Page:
[​IMG]To me the beauty of it all is seeing what was once considered a ‘ruthless gang’ evolve’ to a group that has strived and succeeded in serving the community. There are all sorts of stories about Zulus ridding their housing projects of drug dealers and many of the older guys spending time mentoring younger people. There are stories about Zulus escorting women to and from their apartments as well as looking out and helping those in need. This of course is in addition to various Zulu chapters that have involved themselves in local politics including the fight to Free Mumia and get him a new trial. We also can not overlook the fact that it was Zulu Nation members who put out some of Hip Hop’s first records as well as among the first to establish Hip Hop’s first radio shows. Who could forget Zulu Beats with Afrika Islam on WHBI. It’s a shame that there hasn’t been more of a public celebration and acknowledgment of this organization and its accomplishments. In any case, props to them on their 29th anniversary.. For more information and a run down of this week’s schedule check out…http://www.zulunation.com/events.html

    by Davey D
     
  2. Gridlock

    Gridlock Active Member MEMBER

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  3. Gridlock

    Gridlock Active Member MEMBER

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    Bam never gets the solid respect he deserves usually more Kool Herc and Grandmaster Flash. less Bam and Red Alert. I think Bam should be credited with bringing a level of conscious to hip-hop (something the seems all but gone nowadays)
     
  4. Orisons

    Orisons Well-Known Member MEMBER

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    Which is no accident is it, as opposed to a very concerted attack by the POWER ELITE/status quo on the manner in which Afrika Bambata, and their ilk have used music for the uplift/advancement of both themselves [away from gangbanging/violent criminality] and our community in stark contrast to only the cash at any cost crew currently being projected and promoted by their mass media, TODAY?

    What about the projection and promotion by the POWER ELITE/status quo given to Elvis Presley & other white artistes [causing most people to believe that Rock and Roll was white] through to the manner in which Public Enemy or even any marginally conscious rappers/performers TODAY are marginalized/ignored/replaced by purveyors of mindless/peurile/sexist GARBAGE; in that haven’t the POWER ELITE always been on the case with regard to both making money and poisoning us and ALL of humanity through the POWER of OUR music?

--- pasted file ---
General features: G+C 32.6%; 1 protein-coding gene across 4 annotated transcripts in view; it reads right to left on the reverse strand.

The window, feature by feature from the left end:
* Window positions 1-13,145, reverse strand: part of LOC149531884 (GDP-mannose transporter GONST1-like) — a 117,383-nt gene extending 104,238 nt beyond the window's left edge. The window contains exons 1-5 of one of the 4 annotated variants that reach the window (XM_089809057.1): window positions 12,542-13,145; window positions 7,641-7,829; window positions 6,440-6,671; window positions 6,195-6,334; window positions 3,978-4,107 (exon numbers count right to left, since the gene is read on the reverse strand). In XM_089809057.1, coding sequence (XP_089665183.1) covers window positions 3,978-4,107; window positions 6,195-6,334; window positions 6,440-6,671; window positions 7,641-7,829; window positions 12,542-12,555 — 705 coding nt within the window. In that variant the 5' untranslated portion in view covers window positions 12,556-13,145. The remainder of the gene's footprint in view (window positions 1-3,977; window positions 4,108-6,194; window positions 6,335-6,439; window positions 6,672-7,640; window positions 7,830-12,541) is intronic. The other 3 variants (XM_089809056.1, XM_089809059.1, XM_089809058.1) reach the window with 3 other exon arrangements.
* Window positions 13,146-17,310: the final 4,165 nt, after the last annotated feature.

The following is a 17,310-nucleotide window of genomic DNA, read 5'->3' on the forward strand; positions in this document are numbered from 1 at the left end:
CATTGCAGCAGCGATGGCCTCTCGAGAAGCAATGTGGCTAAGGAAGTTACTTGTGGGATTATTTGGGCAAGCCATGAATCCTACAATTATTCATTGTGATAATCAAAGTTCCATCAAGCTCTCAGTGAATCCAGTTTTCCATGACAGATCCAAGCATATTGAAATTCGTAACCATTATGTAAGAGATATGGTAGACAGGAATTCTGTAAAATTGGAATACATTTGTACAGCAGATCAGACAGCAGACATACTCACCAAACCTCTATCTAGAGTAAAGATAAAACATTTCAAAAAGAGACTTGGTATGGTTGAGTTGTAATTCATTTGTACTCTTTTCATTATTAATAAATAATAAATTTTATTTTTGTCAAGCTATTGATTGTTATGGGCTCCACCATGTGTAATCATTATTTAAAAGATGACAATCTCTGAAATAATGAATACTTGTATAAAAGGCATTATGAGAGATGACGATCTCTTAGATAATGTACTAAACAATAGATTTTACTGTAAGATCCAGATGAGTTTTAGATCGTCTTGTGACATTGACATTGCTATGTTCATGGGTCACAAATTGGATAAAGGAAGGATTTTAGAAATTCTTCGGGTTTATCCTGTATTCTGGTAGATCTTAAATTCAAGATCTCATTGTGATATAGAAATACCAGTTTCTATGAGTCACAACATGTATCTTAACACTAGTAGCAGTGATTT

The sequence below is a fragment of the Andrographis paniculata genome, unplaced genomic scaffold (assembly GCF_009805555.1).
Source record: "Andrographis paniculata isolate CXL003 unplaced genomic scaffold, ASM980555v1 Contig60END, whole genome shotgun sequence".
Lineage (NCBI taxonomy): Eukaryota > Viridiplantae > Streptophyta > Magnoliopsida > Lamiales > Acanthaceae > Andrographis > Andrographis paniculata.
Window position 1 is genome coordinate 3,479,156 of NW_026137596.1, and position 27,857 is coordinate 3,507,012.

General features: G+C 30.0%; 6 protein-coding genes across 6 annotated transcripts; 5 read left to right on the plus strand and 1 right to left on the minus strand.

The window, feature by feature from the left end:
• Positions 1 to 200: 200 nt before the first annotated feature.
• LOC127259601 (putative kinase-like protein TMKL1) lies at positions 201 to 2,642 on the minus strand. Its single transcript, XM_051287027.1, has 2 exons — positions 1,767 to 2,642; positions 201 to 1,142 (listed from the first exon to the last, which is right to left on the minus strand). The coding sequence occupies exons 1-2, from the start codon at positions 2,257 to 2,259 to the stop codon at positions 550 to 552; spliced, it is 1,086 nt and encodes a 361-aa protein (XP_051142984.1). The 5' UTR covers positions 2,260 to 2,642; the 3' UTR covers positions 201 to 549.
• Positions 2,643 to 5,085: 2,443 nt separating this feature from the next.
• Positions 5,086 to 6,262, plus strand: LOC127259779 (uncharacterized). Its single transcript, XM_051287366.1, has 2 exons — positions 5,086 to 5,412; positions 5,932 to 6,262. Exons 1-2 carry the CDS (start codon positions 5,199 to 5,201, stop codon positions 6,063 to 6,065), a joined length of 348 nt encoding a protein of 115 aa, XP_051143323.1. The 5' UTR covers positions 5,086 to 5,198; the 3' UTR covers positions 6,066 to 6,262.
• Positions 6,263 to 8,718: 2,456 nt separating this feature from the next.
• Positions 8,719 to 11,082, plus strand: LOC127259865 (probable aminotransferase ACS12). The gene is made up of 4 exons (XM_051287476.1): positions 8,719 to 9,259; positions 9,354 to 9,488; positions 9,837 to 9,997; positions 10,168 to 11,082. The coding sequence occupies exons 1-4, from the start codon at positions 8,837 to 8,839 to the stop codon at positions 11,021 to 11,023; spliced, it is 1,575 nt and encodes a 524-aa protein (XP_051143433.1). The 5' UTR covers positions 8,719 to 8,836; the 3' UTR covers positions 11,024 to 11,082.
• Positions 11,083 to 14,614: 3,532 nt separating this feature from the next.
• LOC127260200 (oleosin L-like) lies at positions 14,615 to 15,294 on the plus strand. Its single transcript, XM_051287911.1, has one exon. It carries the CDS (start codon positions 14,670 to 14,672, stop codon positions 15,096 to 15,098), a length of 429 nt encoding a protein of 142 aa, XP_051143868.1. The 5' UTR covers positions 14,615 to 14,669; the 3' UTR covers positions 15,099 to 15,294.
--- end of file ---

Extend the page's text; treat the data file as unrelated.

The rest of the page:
Us publicly sanctioning/utilizing the N word was really started by my all time favourite Richard Pryor in the late 70’s wasn’t it, however isn’t it now up to our artistes/entertainers/musicians to highlight their conscious African as opposed to totally lost and confused Coloured, Negro, Black status by very very publicly sidelining their so very public use and projection of this word, as in the 21st century shouldn’t their consciousness be more discerning with regard to the damage it is doing to us worldwide; as opposed to just getting their next million bucks?

    Isn't the functional intelligentsia of any ethnicity responsible for deducing the strategic policies for moving the group forward collectively whereas why are so many of us expecting our underclass [even when they manage to become Super Rich like Jay Z and other entertainers and sports stars] or even very very conscious individuals like Afrika, KRS1, Chuck D and co.to be the first on the planet to do so?

    Isn’t ANYONE who genuinely believes they are not programmed
    graphically illustrating that their programming is COMPLETE?
     
  5. jamesfrmphilly

    jamesfrmphilly going above and beyond PREMIUM MEMBER

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    IMO : black people listen to too much hip hop. why? it is now a toxic poison.

    [​IMG]
     
  6. info-moetry

    info-moetry STAFF STAFF

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  7. chuck

    chuck Well-Known Member MEMBER

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    I was a young supporter of the Oakland based Panthers, and/or involved with black college activists, etc, so what you're revealing is what came after my generation took center stage... And while you have the right to give props to the trailblaizers of your own, what are you also prepared to say/write/etc. candidly and honestly, fairly and objectively, about today's now gangsta rap dominated sets etc.? I doubt that even the likes of NWA intended it to be all things to all comers!

    Let's do keep it all on the mutual respect side....

    FYI
     
  8. chuck

    chuck Well-Known Member MEMBER

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    To the thread originator: Please do post back...Thanks! FYI
     
  9. Omowale Jabali

    Omowale Jabali The Cosmic Journeyman PREMIUM MEMBER

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    The Son of Bam

    Afrika Islam, known as the “son of Bam”, was yet another Bronx DJ who held court at a lot of the early park jams. He is far right, below, next to Ice-T and Bam:

    http://rapgenius.com/89109